By Preetinicha Barman
POETRY EDITOR Ananya S Guha’s note: Preetinicha Barman’s poems have a rusticity which makes you hear, feel, smell and see. These poems are of the earthen house, the pond or the tree. However evocative they are also their cinematic quality is unmistakable.
The Tale of the Yard
I wake up
and wake up again;
Blue curtains surround the room
and shadow my essence.
My face under the white ceiling,
looks like a copper plate,
humid, reddish brown.
This is the moment when
the mind goes for a sleep-walk
to the rumbling field of sandy grass
tickled by the ripples of yellow-brown leaves.
The sun shines bright
in the land of the waking sleep,
and I fall asleep under the heat;
Clutching the wire
the semi-dry cloths flutter in the wind.
The ducks dive into the pond
with quacking speed,
The cows and sheep slip into the front-yard
through the gaps of bamboo-fence.
The sky purples,
The giant brass-bell of the temple
cautions the beasts
and the sleeping woman
lying in the twilight.
and wake up
and thus continues my sleep-walk
through the dream of a forlorn yard
I long to return.
Standing on the field
I asked the mud trail
“Do you remember me?”
The old path amidst the stubbles
replied with a coy gaze,
“You came once or twice wearing your new boots
and I smelled you,
You were your father, then”.
“You were there with your sandals,
(a bit worn out)
When you were your grandfather,
I smirked a little and
and you puffed out annoyance”.
“I was heavy with delight
When you pressed my chest
with your enamoured khadams
as your great grandfather.
That was the time of my youth,
The century just unfurled,
I was newly made
and you had a new hawdah”.
“I know you for all four generations;
My mother, the paddy field even knows
your great ancestors”.
She sighed and smiled,
“My love gathers
your every smell
when you step in,
Shapes my bosom
each time you glean
and ride the loaded carts.
I wait for your return
When you cease to come,
Lean on patiently for the smell
of your feet,
I knew you for ages,
Perhaps your present eyes
have marvelled at my beauty
just this time…”
A Calf’s Dream
It’s this shed that is my home,
I am born in it and live here with my mother.
The broad-eyed heifers peer at me,
They are my sisters,
Do they dote on me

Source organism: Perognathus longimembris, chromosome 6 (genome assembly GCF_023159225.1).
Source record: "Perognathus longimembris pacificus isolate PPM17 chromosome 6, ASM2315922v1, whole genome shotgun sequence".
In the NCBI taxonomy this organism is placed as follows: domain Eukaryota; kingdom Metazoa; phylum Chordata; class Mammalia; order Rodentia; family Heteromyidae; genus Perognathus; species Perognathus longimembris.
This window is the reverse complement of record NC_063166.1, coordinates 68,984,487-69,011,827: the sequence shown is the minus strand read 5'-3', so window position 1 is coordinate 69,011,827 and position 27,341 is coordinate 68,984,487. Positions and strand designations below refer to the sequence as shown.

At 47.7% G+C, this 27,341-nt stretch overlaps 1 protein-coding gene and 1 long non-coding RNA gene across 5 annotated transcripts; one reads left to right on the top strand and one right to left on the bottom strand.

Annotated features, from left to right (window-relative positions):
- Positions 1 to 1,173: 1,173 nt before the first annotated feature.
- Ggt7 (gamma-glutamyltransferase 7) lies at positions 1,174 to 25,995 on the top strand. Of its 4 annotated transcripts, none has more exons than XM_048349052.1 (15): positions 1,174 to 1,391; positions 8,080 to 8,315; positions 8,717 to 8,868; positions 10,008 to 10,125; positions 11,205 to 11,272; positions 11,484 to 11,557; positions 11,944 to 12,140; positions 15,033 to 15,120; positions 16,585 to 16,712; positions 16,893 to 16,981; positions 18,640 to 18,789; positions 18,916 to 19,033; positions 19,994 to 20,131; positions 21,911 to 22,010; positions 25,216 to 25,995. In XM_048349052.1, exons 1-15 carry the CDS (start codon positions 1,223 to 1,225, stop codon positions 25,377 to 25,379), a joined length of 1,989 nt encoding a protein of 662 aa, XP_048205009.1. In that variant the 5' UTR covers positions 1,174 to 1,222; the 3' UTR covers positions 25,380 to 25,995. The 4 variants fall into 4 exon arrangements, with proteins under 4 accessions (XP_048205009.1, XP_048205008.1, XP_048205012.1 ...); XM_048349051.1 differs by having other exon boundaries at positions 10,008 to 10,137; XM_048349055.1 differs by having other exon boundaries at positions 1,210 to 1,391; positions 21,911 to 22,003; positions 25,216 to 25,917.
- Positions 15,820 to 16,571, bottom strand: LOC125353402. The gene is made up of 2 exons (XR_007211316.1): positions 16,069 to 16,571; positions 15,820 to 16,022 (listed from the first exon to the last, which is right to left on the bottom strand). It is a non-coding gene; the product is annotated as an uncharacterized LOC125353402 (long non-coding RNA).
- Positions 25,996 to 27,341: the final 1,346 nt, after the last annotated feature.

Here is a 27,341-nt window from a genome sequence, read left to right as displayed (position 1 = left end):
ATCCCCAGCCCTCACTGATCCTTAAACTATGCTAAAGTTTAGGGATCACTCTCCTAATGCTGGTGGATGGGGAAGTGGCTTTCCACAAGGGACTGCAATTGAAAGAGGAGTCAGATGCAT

or are just jealous?
I suckle at my mother’s udder,
twice or thrice a day,
I’m given my fodder
by the one who smells sweet but strange.
Does she dote on me?
I joined them in the other shed,
I am a bull, a steer,
I have grown muscles and horns,
They look at those and wonder,
May be one of them is my father.
The woman puts fodder for me,
I like the balls of salt.
I still don’t know my fate,
Will I remain a bull, a steer,
or will be castrated into an ox?
The grown heifers look at me
and they marvel,
They expect me to be their beau.
I’m an ox,
In the mornings I plough,
Evenings, I carry vegetables to the market;
My yoke is hard, my cart heavy.
I have strength
The woman’s son calls me his brother
and I give my best to him.
I am an old cow,
I was a beautiful heifer,
I was a milking cow,
I filled the creamery and the dairy.
I love the green of grass,
the yellow of straw
and the black, brown skins
of my calves,
But they look only at my white
milk, card, cream and butter.
At this time of life
I am left with none,
Only the green grass remains with me.
I take rest and brood
in a ceaseless field
till the sun droops.
My sons go to plough,
Some pull carts,
Two of them inseminate
and fill the sheds,
My daughters still enrich the dairy.
My bounty blesses
the fields, the farms and the hearths,
I feel proud
to be called a cow.
The Backyard Woods
The backyard is quite clean now,
A few years ago one could not venture into it
without sipping dose of fear.
Snakes and insects,
the ghastly sound from the ruffling trees,
the deep air breathing out the sigh of spirits–
All combined into the gothic aura…
Now the woods are scanty,
The mango grooves, the jack fruit trees,
the tall areca nut plants –
all are sold one by one.
If this year too,
flood ravages the crops
the farmland will also be sold out.
Then no fear of ghosts or spirits
would ever haunt,
Fear would hide
in the heart of the farmland,
If that also gets sold
then the house yard will be orphaned,
the shrunken patio would sing the dirge
of ghosts and spirits
and of the trees they dwelt in…
Atharokota (The Eighteen Roomed Palace)
The pond with its reddish water
still hallucinates the red history,
The giant banyans around it
breathe out the sigh of bygone days –
Abundant, artisanal Atharokota,
The eighteen roomed palace
is lost in an abscessed land
around a desolate pond.
The pond is the only remnant now,
It has now turned into a fishery,
A hut and a machan guard it day and night.
The fishes of today do not know the old tale
nor do they know that they are feeding on
the skulls of the remains of a missing history.
I saw you leaning over the pool,
Grey and black fishes were
dancing in the slimy water.
I saw a rainbow in front of you
gleaming over the twilight moor…
No, no, you didn’t see it,
Your soggy eyes never look for
any other colour than grey and black.
I saw you drooping,
Your wet legs dangling like cranes.
A heron was flying away
just by your elbow,
It looked like your twin
buried deep in the palsy thoughts
of grey and dark,
And then seeking shelter
in the hood of darkness.
The grey moor turned black,
I could not see any more
the colours of the hungry marsh.